On The Front Line In Charlottesville
A mom recounts the experience of counter-protesting
by Patty Nourse Culbertson
White nationalists and neo-Nazis clash with counter-protesters as they enter Lee Park during the ‘Unite the Right’ rally August 12, 2017 in Charlottesville, Virginia.
Patty Nourse Culbertson, who was in Charlottesville as a nonviolent resistor to Unite The Right, originally wrote this piece as a FaceBook comment. She says she came across a "wonderful post that Dan Rather wrote [on August 15, 2017]” about the counter protest in Charlottesville and saw many commenters to that post had only criticism for Charlottesville. She posted her response to the critics on her FB page and it went far and got to us. Her post is reprinted here with minor edits and format changes.
My daughter and I went to the rally on Saturday. I want to tell you a little about that. But first, I would like people to understand what it was like in the days leading up to the Alt Right Rally.
The Build Up
We first had to endure the KKK rally a month ago where about 30 Klansmen showed up and a whole lot of riot police and about 1000 community members who stood up for racial justice. We were told they would be armed, nevertheless, we showed up. Families, teenagers, college kids, moms, dads — that’s the “Alt Left.” We sang songs and held hands and walked with the clergy collective singing We Shall Overcome. A few angry people, but mostly loving people concerned about their community. We breathed a sigh of relief when we got through that but next we had to face the Alt Right.
The Dread We Experienced
We were scared. We were not naive. We knew this was a whole different ballgame. It felt like a slow march to death. They were threatening violence. Said they were coming to hurt people. Yet because of free speech rights, we couldn’t stop them from coming.
There is so much more to say about that. That we, as a nation, need to say about that! Some of us took nonviolent direct action training to prepare. Went to many meetings to strategize. How does a community of civilians, with no experience, strategize against a planned terrorist attack?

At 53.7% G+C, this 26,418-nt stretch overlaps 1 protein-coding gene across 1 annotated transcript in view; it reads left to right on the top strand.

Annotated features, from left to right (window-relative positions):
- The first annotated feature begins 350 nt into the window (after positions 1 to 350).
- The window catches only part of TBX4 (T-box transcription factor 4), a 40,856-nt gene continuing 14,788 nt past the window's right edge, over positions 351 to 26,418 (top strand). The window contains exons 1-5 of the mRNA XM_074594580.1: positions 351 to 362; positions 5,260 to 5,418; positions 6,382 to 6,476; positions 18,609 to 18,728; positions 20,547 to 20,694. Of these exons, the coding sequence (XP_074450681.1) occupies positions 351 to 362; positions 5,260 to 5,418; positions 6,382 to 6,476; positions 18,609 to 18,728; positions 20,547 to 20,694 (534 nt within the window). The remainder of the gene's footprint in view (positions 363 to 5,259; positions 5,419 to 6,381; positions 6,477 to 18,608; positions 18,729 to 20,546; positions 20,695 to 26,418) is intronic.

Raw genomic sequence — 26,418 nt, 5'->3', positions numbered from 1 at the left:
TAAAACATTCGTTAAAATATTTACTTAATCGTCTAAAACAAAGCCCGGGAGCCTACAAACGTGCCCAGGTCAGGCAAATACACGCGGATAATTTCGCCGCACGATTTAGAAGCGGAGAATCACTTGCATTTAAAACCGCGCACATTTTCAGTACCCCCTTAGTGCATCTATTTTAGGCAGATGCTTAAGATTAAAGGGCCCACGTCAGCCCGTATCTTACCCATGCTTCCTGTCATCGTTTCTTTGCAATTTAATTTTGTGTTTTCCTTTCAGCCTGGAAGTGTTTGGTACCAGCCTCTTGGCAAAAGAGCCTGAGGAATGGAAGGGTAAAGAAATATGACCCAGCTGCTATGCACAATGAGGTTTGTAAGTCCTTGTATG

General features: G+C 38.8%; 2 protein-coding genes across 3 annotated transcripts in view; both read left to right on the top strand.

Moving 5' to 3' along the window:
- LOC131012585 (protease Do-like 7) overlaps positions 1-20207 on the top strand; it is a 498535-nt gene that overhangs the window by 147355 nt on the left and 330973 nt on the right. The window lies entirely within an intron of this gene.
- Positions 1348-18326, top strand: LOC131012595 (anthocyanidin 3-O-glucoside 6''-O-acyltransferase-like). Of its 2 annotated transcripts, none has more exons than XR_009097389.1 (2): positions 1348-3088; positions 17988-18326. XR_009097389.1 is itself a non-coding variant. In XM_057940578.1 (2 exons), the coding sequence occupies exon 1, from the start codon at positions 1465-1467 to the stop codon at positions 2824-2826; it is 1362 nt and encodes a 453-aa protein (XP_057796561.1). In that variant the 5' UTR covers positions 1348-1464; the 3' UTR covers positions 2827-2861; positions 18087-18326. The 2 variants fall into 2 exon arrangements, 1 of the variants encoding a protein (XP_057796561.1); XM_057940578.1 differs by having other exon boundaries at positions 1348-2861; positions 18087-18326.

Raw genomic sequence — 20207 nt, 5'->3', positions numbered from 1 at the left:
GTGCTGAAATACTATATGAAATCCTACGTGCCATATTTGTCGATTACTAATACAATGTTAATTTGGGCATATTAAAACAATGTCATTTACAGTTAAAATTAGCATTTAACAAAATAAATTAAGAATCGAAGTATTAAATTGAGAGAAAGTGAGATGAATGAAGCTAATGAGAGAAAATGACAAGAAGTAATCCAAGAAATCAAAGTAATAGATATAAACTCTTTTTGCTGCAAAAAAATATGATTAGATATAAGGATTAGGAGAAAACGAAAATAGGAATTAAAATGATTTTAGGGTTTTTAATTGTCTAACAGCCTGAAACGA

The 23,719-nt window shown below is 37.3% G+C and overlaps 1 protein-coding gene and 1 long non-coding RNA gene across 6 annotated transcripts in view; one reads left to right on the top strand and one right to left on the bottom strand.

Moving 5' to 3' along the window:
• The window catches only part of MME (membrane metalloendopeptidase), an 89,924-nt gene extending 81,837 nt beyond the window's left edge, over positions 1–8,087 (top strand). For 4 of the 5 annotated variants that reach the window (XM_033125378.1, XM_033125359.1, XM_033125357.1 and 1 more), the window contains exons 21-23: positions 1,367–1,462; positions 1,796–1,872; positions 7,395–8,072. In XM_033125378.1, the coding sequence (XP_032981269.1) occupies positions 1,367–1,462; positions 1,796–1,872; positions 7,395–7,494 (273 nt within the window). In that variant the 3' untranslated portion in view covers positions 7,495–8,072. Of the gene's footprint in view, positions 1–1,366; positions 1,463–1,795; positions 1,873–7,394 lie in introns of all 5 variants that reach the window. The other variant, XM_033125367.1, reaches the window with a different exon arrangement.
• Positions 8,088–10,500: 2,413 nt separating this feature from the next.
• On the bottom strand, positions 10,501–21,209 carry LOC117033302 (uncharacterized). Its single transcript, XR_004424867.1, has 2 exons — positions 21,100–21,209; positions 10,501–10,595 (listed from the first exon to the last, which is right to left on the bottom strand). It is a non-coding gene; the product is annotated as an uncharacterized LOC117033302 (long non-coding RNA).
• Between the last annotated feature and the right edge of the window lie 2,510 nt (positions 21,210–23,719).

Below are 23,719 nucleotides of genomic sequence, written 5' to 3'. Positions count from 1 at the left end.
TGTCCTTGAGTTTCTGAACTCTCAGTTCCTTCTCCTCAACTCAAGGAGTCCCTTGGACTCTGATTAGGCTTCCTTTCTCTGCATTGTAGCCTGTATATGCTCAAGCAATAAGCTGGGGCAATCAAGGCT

Some of us planned to stay at home. Some of us left town or were out of town on planned vacations. Some of us knew we would face them. I’m a military brat, and a 20-year former navy wife. Grandfather and father were West Point grads. Former husband, a Naval Academy grad, and a navy pilot.
I don’t know if it was my military background or not, but I cannot express to you the dread and frustration I felt as a planned attack on our town could not be stopped by legal means.
We were not armed; they were. We were practicing nonviolent tactics in order to face armed men. Many of us knew that people would be hurt. I felt strongly that there would be deaths. I am both devastated and relieved that there was only one death.
When I hear our president talk about two sides, I want to throw up. There are no two sides when guns are involved. When I hear people who were not there try to equate the sides, people who did not experience the dread we experienced as the date approached, I feel livid. The frustration that this could not be stopped — an armed invasion in the United States of America. A planned terrorist attack.